The thought goes that it is a physical game and a push or shove with the stick is fine as long as it doesn’t cause the opponent to fall to the ice or is vicious.
The 2021 NHL Cross-Checking Crackdown
In an effort to preserve player safety and uphold the integrity of the game, the National Hockey League (NHL) took a definitive stance in 2021 by enforcing stricter rules against cross-checking. This initiative was a response to concerns over players’ health and the desire to takeaway some of the greyness in the penalty calls.
Rationale for Stricter Enforcement
- Player Safety: An increase in injuries related to cross-checking spurred the league to take action.
- Game Integrity: By enforcing cross-checking rules more stringently, the NHL aimed to eliminate the subjectivity of previous calls.
Impacts on Gameplay and League Responses
The repercussions of this crackdown were wide-reaching:
- Player Adaptation: Players had to adjust their playing style, focusing on cleaner checks and better stick discipline.
- Use of Video Reviews: The league increased the use of video replay to ensure calls were accurate and consistent.
- Feedback Loop: Coaches, players, and officials engaged in ongoing dialogues to interpret and apply the rules uniformly across the league.
Quotes from Key Figures
- NHL Commissioner: “Protecting our players while maintaining the integrity of our fast-paced, physical game is a priority. This crackdown on cross-checking is a step towards that.”
- Professional Hockey Player’s Association Representative: “We support measures that make the game safer without altering its fundamental nature.”
The 2021 crackdown on cross-checking helped reshape behaviors on the ice and prompted a collective effort to strike an ideal balance between maintaining the robust nature of hockey and ensuring a safe playing environment.
Penalties for Cross-Checking
In hockey, penalties serve as a deterrent to keep the game safe and fair. Cross-checking, like other penalties, carries different levels of discipline. Let’s unravel the layers of punishment that a cross-checking violation might attract.
Breakdown of Penalty Types and Assessments
The nature of the infraction determines the severity of the penalty:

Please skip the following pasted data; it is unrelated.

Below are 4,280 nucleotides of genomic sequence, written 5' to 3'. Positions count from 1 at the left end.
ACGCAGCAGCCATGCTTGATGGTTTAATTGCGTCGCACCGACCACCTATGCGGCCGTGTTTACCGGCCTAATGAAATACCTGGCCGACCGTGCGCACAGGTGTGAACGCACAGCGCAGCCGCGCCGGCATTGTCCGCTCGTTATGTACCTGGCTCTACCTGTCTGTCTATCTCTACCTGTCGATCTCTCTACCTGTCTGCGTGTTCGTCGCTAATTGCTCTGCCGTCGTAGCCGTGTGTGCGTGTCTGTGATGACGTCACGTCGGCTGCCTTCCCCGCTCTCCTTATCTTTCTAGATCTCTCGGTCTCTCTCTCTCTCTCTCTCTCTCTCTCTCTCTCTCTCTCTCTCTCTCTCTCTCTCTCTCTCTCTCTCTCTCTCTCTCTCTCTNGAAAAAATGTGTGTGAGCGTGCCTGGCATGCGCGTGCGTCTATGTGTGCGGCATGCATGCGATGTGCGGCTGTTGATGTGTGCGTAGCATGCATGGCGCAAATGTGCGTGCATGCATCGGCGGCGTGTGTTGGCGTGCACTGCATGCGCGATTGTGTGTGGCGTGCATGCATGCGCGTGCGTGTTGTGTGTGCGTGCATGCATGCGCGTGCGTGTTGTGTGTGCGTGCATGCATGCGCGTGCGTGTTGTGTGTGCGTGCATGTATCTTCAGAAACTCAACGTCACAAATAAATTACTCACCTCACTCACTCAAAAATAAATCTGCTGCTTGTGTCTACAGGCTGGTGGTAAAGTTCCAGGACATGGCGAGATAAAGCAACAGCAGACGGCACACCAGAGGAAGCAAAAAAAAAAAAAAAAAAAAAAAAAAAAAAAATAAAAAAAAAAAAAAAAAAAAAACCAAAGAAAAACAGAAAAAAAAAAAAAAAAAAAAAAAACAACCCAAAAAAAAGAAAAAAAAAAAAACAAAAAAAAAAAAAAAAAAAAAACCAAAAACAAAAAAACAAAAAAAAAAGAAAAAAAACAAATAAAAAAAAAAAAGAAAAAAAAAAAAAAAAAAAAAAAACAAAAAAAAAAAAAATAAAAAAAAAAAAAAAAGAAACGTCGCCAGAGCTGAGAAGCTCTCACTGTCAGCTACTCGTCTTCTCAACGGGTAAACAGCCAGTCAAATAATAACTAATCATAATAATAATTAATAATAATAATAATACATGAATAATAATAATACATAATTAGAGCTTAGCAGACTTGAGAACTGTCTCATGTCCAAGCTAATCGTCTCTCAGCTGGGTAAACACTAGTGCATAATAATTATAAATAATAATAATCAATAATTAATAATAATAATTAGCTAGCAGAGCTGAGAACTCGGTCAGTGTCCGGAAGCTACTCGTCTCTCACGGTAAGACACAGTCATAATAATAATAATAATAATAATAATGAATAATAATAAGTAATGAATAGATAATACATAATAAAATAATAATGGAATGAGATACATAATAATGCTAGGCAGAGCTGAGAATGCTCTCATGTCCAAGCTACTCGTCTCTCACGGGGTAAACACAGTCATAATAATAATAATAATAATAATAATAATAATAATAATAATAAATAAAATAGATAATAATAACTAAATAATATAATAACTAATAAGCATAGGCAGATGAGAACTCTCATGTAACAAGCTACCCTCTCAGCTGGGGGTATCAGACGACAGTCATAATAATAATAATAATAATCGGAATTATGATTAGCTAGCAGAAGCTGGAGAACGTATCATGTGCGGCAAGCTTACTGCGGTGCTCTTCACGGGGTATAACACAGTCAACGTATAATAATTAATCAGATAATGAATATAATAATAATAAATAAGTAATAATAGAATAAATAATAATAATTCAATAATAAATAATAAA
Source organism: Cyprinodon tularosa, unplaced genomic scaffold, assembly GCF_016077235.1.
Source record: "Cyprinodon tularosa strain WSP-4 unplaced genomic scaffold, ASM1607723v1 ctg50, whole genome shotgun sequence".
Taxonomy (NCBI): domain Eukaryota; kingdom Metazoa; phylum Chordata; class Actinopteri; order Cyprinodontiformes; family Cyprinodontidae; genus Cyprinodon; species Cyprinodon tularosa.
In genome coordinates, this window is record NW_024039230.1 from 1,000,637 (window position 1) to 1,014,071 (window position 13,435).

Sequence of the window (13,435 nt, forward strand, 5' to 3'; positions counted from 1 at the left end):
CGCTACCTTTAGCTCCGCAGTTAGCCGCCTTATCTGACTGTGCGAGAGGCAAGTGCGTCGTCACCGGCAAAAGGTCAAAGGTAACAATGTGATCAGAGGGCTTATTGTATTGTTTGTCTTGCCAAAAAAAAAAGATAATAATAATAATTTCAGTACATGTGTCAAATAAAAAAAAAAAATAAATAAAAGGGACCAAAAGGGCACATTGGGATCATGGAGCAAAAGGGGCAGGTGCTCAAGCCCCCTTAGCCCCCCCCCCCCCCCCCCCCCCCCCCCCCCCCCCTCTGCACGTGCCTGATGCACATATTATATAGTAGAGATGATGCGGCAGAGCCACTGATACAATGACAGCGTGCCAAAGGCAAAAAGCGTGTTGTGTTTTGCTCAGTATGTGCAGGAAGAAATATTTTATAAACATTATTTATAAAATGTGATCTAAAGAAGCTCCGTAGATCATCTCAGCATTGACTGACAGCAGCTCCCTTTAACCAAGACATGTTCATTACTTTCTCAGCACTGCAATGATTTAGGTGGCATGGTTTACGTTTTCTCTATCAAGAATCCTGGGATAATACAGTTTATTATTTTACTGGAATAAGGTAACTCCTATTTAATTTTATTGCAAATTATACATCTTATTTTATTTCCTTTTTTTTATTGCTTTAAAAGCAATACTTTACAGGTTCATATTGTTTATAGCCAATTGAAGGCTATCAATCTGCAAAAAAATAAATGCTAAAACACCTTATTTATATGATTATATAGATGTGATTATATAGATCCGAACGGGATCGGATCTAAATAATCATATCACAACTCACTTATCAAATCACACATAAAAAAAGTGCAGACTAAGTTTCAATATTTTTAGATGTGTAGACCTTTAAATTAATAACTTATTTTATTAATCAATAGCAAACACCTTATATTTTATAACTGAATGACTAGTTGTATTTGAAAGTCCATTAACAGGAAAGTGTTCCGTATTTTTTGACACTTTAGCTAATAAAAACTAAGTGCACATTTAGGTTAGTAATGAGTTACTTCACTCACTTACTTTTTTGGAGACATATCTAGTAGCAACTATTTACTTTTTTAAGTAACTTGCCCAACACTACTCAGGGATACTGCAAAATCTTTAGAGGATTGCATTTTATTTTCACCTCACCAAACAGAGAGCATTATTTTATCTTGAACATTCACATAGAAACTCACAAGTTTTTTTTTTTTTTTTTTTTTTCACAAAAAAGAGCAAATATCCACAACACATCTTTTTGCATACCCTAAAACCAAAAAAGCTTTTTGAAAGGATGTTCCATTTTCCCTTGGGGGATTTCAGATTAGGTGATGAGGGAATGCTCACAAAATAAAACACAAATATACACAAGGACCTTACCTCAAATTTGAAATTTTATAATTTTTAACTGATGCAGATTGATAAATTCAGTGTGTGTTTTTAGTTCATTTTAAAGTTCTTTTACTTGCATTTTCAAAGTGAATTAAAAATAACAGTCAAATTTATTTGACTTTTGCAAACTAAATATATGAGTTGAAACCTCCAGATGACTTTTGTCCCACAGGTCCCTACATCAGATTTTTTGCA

- Minor Penalty: A two-minute infraction for less aggressive cross-checking actions.
- Major Penalty: A five-minute penalty given for violent cross-checking that could injure an opponent.
- Game Misconduct or Disqualification: In extreme cases, players may face ejection from the game or subsequent matches.
Statistics on Cross-Checking Penalties (Fact) According to the NHL’s official statistics, in the 2021-2022 season following the crackdown, there was a 25% increase in cross-checking penalties called, illustrating the policy’s immediate effect.
The Process of Assessing Penalties
- On-Ice Officials: Referees are tasked with monitoring and identifying infringements during the game.
- Video Reviews: Certain penalties can be reviewed post-game for further action, such as suspensions or fines.
Table: Frequency of Cross-Checking Penalties in Recent Seasons
Note: Figures are approximate and sourced from the NHL’s disciplinary records.
Frequently Asked Questions About Cross-Checking
Q: Can goaltenders be the targets of cross-checking?
A: Yes, goaltenders can be targets, and the ref is not very lenient towards any contact with goalies.
Q: Is cross-checking ever allowed in youth hockey?
A: Cross-checking is generally prohibited (and called very strictly) in youth hockey to foster safe play habits from an early age and prevent injuries.
Q: How do referees train to identify and call cross-checking penalties?
A: Referees undergo rigorous training, including video analysis and in-game practice, to accurately identify and assess penalties, including cross-checking.